Unique aspects of mda-7/IL-24 antitumor bystander activity: Establishing a role for secretion of MDA-7/IL-24 protein by normal cells

Zhaozhong Su, Luni Emdad, Moira Sauane, Irina V. Lebedeva, Devanand Sarkar, Pankaj Gupta, C. David James, Aaron Randolph, Kirstoffer Valerie, Mark R. Walter, Paul Dent, Paul B. Fisher

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124 Scopus citations

Abstract

Melanoma differentiation associated gene-7 (mda-7) was cloned using subtraction hybridization from terminally differentiated human melanoma cells. Based on structural and functional properties, mda-7 is now recognized as interleukin-24 (IL-24), a new member of the expanding IL-10 gene family. Unique properties of mda-7/IL-24 include its ability to selectively induce growth suppression, apoptosis and radiosensitization in diverse human cancer cells, without causing similar effects in normal cells. The utility of mda-7/IL-24, administered by means of a replication-incompetent adenovirus, as a gene therapy for cancer has recently received validation in patients, highlighting an important phenomenon initially observed in pancreatic tumor cells, namely a 'potent bystander apoptosis-inducing effect' in adjacent tumor cells not initially receiving this gene product. We presently investigated the contribution of mda-7/IL-24 secreted by normal cells in mediating this 'bystander effect', and document that normal cells induced to produce mda-7/IL-24 following infection with recombinant adenoviruses expressing this cytokine secrete mda-7/IL-24, which modifies the anchorage-independent growth, invasiveness, survival and sensitivity to radiation of cancer cells that contain functional IL-20/IL-22 receptors, but not in cancer cells that lack a complete set of receptors. Moreover, the combination of secreted mda-7/IL-24 and radiation engenders a 'bystander antitumor effect' not only in inherently mda-7/IL-24 or radiation-sensitive cancer cells, but also in tumor cells overexpressing the antiapoptotic proteins bcl-2 or bcl-xL and displaying resistance to either treatment alone. The present studies provide definitive evidence that secreted mda-7/IL-24 from normal cells can induce direct antitumor and radiation-enhancing effects that are dependent on the presence of canonical receptors for this cytokine on tumor cells. Moreover, we now describe a novel means of enhancing mda-7/IL-24's therapeutic potential by targeting normal cells to produce and release this cancer-specific apoptosis-inducing cytokine, a strategy that could be employed as an innovative way of using this unique gene product for treating metastatic disease.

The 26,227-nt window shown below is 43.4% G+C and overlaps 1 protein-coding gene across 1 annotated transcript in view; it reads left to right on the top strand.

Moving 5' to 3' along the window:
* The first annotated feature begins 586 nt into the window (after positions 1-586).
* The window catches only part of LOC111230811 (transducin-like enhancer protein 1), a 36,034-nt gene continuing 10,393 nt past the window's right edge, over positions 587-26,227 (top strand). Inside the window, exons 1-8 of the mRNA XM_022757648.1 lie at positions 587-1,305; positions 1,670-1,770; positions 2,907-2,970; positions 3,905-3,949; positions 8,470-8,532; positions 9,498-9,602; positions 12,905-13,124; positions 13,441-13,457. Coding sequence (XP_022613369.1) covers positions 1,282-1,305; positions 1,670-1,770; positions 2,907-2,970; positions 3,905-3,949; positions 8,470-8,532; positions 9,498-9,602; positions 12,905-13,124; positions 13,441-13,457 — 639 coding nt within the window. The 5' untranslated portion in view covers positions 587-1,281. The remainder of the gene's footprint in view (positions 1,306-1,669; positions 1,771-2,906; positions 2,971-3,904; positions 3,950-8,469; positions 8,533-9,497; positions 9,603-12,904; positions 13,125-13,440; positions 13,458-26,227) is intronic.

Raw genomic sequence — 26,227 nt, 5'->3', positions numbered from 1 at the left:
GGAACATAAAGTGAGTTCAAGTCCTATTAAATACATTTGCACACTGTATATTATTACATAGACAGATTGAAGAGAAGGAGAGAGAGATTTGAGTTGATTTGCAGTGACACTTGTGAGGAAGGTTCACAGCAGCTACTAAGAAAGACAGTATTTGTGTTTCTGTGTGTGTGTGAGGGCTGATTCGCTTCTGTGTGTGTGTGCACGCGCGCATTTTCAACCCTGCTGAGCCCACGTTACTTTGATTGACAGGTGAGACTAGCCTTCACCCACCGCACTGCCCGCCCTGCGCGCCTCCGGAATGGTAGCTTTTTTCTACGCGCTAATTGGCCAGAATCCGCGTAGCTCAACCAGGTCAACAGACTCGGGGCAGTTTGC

Original languageEnglish (US)
Pages (from-to)7552-7566
Number of pages15
JournalOncogene
Volume24
Issue number51
DOIs
StatePublished - Nov 17 2005

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Keywords

  • Apoptosis
  • Cancer gene therapy
  • Diffusion bystander assay
  • Normal-cell-secreted mda-7/IL-24
  • Radiation sensitization
  • Tumor cell invasion

Cite this

Su, Z., Emdad, L., Sauane, M., Lebedeva, I. V., Sarkar, D., Gupta, P., James, C. D., Randolph, A., Valerie, K., Walter, M. R., Dent, P., & Fisher, P. B. (2005). Unique aspects of mda-7/IL-24 antitumor bystander activity: Establishing a role for secretion of MDA-7/IL-24 protein by normal cells. Oncogene, 24(51), 7552-7566. https://doi.org/10.1038/sj.onc.1208911